Cloud Computing and Strategic IT Budgeting

By Neil Smith

Companies are willing to invest heavily in cloud computing as they believe cloud will play a vital role in shaping up the business landscape. One of the primary changes would be in terms of increased IT capabilities incurred as a result of reduced spending on factors like software licensing, investments in storage or other physical infrastructure like servers and need of IT staff for software upgrades.

Cloud computing as a vertical is often broken down into three basic sectors; IaaS, PaaS and SaaS, these services are applied based on the company’s needs and budget for the cloud.

It’s essential to choose a genuine cloud computing vendor to meet your requirements. The yardstick to select a vendor could be the availability of tailored solutions, cloud security, service agreements, user friendly interface to monitor the billing, performance of the server API and compatibility with applications etc. Vendor selection should cover overall business suitability and flexible subscription models such as pay-as-you-go.

Understand the business issue and align the budget for the desirable solution – Organizations have to understand the problem they’re trying to resolve and then allocate fund for a tool or approach that might lead to a solution. A fundamental question that has to be answered by the organizations is whether a cloud computing solution is required in their business or not. For many small and midsized companies if they don’t have an IT department, then it makes more sense to outsource their IT needs, and that’s where cloud computing comes to picture and looks so appealing for companies.

Cloud computing vendors provide a pay as you go option, which enables the business to pay for only what they use. However, for some companies having their own servers is a better choice rather than budgeting for the cloud.

Elasticity and public cloud – A public cloud holds computing capacity solely on a virtual private network where highly sensitive data is stored. Cloud is all about flexibility, allowing addition/removal of resources according to the requirement. Elasticity is not only about increasing the resources when organization needs to scale up but also shrinking them back when the database is underutilized at no extra cost. If the workload you have is stable and follows a predictable demand pattern then flexibility of cloud becomes less of an advantage and a traditional data center might be more cost effective for you. If the demand is unpredictable and workload varies, then organizations can opt for cloud and allocate budget to cloud.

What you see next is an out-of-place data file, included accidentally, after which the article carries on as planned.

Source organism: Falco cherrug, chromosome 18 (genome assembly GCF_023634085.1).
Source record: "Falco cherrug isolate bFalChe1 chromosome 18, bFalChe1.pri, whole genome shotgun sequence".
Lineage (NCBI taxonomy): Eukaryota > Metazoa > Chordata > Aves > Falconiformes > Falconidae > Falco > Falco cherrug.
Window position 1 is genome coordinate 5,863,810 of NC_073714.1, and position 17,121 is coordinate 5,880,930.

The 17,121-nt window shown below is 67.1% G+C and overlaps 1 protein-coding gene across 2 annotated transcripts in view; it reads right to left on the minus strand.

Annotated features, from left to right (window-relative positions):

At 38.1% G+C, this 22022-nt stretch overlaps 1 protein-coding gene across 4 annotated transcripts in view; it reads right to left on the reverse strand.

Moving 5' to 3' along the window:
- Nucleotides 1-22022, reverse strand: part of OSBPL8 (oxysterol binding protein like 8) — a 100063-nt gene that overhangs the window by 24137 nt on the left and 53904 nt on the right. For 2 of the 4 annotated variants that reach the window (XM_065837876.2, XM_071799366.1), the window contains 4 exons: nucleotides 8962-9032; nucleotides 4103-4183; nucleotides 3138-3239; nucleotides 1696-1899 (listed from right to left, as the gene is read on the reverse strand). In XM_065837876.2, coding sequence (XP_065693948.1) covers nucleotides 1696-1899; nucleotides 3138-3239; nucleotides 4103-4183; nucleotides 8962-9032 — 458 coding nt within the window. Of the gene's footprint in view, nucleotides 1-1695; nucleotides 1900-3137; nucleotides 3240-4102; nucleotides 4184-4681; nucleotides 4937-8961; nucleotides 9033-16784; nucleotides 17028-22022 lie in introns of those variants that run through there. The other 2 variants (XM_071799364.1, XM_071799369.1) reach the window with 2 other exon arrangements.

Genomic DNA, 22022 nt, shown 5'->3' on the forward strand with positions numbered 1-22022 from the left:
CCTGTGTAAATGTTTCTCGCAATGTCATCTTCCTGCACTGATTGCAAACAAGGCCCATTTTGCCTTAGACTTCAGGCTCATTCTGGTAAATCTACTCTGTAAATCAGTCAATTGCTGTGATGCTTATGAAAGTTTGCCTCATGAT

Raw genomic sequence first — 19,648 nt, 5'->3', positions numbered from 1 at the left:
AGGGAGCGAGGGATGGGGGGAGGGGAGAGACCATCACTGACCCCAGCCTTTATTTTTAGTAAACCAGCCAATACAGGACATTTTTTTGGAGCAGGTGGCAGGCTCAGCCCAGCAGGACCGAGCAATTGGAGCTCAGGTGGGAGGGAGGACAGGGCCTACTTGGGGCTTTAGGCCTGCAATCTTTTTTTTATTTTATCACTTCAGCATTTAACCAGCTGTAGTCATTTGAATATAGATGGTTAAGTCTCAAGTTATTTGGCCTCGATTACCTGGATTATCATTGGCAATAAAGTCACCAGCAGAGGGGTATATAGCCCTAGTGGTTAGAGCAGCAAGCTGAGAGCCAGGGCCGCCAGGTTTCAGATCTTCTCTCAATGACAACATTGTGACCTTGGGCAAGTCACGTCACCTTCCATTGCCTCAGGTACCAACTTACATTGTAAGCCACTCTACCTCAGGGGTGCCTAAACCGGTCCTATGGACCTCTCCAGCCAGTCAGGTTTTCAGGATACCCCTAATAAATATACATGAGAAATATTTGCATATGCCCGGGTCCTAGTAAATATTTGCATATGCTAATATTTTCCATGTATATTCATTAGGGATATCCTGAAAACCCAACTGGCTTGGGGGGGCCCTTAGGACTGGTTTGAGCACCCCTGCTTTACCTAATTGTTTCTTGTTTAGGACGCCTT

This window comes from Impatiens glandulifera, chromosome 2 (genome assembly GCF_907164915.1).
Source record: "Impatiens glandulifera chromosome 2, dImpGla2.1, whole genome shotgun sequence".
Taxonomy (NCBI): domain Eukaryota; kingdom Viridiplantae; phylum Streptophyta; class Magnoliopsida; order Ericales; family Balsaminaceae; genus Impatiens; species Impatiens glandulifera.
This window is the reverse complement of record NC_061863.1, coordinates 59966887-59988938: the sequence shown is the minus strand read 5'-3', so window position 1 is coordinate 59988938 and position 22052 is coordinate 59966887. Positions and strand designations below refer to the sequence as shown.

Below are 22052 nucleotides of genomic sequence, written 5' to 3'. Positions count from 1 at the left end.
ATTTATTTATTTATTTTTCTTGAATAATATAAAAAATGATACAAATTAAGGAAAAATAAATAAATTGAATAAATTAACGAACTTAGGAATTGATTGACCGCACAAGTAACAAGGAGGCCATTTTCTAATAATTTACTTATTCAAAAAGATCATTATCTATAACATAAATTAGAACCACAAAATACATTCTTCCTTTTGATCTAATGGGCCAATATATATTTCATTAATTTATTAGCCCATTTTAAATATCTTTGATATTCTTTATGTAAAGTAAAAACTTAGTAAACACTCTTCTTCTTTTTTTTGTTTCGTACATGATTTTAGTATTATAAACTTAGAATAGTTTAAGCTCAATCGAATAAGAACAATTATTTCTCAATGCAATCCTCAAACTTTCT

Elasticity and private cloud – Private clouds are built exclusively for an individual enterprise. They allow hosting applications and have security advantage.  Private clouds own the physical hardware and elasticity can be achieved by an over provision of resources. In a private cloud scenario it’s required to specify the resources, purchase, update, maintain and safeguard the physical infrastructure. High server utilization has to be maintained when multiple tasks are running simultaneously at different traffic patterns as elasticity is a priority in a private cloud, in the hope that the spikes spread out over time, rather than bunching up.

Elasticity limitation in private cloud can be overcome through cloud bursting to a public cloud when workload spikes require it. Cloud bursting resolves the elasticity issue but it’s difficult at the technical level.  Budgeting for private cloud includes predicating the seasonal spikes of demand; budget should emphasize the solution not the technology.

The main motto of organizations should be to solve a business problem rather than buying an irrelevant product. If the optimal solution to your requirements is dependent on workloads and requirements which you feel are ever evolving then a cloud based solution might be the one for you.

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